Movie Music: The Definitive Performances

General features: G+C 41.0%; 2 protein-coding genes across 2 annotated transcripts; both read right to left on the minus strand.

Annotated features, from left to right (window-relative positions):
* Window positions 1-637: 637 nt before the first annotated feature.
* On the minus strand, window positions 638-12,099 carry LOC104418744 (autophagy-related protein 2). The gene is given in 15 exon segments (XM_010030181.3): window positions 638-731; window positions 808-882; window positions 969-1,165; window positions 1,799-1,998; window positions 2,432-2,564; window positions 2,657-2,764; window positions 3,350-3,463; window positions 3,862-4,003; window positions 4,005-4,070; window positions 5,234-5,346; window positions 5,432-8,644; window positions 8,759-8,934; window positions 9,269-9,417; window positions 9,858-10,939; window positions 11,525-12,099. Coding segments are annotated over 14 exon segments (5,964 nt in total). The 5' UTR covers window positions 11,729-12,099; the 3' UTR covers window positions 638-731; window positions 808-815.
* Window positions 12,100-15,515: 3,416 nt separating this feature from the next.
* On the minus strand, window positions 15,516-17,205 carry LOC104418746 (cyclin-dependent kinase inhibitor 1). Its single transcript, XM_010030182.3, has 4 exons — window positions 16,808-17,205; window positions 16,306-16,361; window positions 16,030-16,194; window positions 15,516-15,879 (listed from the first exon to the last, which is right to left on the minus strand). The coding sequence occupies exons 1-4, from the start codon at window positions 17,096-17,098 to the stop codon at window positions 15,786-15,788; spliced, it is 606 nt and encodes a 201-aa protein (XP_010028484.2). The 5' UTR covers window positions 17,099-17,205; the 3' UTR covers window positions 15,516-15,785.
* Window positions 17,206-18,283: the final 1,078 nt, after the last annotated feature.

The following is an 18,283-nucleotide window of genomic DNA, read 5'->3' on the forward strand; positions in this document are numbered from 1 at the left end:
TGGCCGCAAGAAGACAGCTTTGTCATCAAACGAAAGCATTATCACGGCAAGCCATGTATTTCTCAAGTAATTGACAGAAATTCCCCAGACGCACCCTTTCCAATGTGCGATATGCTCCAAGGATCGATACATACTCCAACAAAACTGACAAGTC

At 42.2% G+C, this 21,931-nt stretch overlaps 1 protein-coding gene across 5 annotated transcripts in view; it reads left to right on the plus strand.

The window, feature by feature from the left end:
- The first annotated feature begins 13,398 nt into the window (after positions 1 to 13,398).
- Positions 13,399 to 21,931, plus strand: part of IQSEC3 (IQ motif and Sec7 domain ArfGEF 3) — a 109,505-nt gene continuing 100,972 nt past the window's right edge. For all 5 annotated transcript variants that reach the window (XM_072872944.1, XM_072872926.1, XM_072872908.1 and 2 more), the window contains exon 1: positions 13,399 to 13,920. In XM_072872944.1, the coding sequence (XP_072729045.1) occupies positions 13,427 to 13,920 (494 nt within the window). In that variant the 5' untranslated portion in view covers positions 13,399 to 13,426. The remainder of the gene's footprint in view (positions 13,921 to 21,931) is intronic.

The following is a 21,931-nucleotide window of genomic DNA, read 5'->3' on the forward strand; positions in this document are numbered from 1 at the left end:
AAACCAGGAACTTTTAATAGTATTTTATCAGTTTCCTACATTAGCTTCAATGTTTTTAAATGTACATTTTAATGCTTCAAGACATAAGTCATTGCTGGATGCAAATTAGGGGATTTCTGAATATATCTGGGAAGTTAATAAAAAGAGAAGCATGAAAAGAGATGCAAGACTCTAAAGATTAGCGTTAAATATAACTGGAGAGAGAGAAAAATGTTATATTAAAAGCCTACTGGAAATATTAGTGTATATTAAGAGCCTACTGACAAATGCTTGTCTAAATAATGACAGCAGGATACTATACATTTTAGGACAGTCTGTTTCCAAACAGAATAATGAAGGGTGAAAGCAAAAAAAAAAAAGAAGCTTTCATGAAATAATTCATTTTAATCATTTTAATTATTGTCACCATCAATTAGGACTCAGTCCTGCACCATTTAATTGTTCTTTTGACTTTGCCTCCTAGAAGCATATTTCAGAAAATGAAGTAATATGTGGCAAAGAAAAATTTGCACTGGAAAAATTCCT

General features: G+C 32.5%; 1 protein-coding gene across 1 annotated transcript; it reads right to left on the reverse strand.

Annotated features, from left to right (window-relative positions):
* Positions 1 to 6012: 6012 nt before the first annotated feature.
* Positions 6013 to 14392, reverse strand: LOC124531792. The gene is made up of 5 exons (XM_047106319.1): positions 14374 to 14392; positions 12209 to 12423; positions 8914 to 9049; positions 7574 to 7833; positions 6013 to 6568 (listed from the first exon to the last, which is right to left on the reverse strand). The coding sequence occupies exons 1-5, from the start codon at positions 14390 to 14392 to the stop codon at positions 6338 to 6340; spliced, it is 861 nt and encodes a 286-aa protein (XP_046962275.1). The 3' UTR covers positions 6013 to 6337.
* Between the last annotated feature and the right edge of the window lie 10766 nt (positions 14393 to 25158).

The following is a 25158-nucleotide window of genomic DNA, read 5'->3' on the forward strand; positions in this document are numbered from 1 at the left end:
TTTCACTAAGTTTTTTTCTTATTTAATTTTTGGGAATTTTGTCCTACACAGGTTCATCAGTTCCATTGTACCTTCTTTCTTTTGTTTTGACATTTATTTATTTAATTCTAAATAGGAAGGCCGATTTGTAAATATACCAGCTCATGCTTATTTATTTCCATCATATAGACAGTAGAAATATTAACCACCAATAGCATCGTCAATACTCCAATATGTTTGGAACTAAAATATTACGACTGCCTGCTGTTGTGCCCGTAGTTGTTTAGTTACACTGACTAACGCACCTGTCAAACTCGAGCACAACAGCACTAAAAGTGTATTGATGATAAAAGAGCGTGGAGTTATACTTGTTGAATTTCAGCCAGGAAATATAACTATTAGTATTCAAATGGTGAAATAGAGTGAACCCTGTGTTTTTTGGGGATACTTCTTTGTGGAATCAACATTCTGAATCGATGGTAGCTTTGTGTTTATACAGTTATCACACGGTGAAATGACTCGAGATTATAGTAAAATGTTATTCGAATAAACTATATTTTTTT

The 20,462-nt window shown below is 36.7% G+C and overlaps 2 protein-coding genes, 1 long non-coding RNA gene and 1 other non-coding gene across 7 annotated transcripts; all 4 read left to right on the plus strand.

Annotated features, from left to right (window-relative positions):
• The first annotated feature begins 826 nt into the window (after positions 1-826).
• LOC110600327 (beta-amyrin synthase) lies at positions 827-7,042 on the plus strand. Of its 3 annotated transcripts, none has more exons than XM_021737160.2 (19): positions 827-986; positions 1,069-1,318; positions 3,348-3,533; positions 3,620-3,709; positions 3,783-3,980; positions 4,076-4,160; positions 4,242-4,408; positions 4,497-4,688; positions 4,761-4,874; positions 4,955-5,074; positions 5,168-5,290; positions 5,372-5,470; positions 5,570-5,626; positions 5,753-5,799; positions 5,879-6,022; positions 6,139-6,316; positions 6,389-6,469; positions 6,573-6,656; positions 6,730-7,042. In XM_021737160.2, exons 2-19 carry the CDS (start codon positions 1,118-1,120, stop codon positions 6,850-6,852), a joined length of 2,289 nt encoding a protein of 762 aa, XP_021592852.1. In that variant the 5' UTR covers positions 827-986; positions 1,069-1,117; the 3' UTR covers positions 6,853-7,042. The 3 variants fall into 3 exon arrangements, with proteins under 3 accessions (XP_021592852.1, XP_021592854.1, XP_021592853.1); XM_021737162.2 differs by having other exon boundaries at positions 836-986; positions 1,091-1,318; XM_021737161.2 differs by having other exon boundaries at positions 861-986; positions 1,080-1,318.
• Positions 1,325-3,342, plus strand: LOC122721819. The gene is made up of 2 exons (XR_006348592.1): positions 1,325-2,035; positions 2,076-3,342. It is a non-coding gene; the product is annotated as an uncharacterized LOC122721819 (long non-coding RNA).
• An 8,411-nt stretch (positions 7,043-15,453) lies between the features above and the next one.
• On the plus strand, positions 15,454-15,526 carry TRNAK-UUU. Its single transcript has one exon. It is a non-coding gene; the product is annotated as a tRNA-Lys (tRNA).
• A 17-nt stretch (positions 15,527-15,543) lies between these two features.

To commemorate the end of the century, Sony Music assembled the gargantuan 26-disc box set Sony Music 100 Years: Soundtrack for a Century. The title was imposing, as was the idea behind it -- to chronicle the life of the oldest record label in the music industry. To be clear, Sony Music hasn't existed for 100 years, but the heart of its catalog, Columbia Records, was founded early in the 20th century. Sony acquired Columbia and its various subsidiaries in the late '80s, purchasing one of the richest catalogs in pop history, as the box set proves again and again. Sony realized that most consumers wouldn't invest in a 26-disc box, no matter how impressive it was, so they simultaneously released a series of 12 genre-specific double-disc sets that culled highlights from the box. That left two discs exclusive to the box, which was appropriate, since anyone who spends over $300 on an album deserves a little bonus. As it turns out, the double-disc sets are every bit as impressive as the big box, perhaps more so, because they're easily digestible. Even so, the scope of the 44-track Movie Music: The Definitive Performances is impressive. Columbia and its subsidiaries were one of the first labels to issue soundtracks, and this set traces the history of the movie soundtrack, from Al Jolson to Aerosmith. Musically, this volume may not be as historically significant as others in the Sony Music 100 Years set, but it's nevertheless fascinating, providing a capsule history of pop music in popular film. It's possible to hear the evolution of movie music, as it moved from standards and show tunes to pop tunes in the late '60s. There are a number of timeless songs here -- "The Way You Look Tonight," "March from the River Kwai," "An Affair to Remember," "To Sir with Love," "Mrs. Robinson," "The Way We Were," "Suicide Is Painless," "Knockin' on Heaven's Door" -- along with some tunes that merely signify the times. And that's what makes it worthwhile -- it's pop history in the best sense, even if only half of it is musically significant. ~ Stephen Thomas Erlewine

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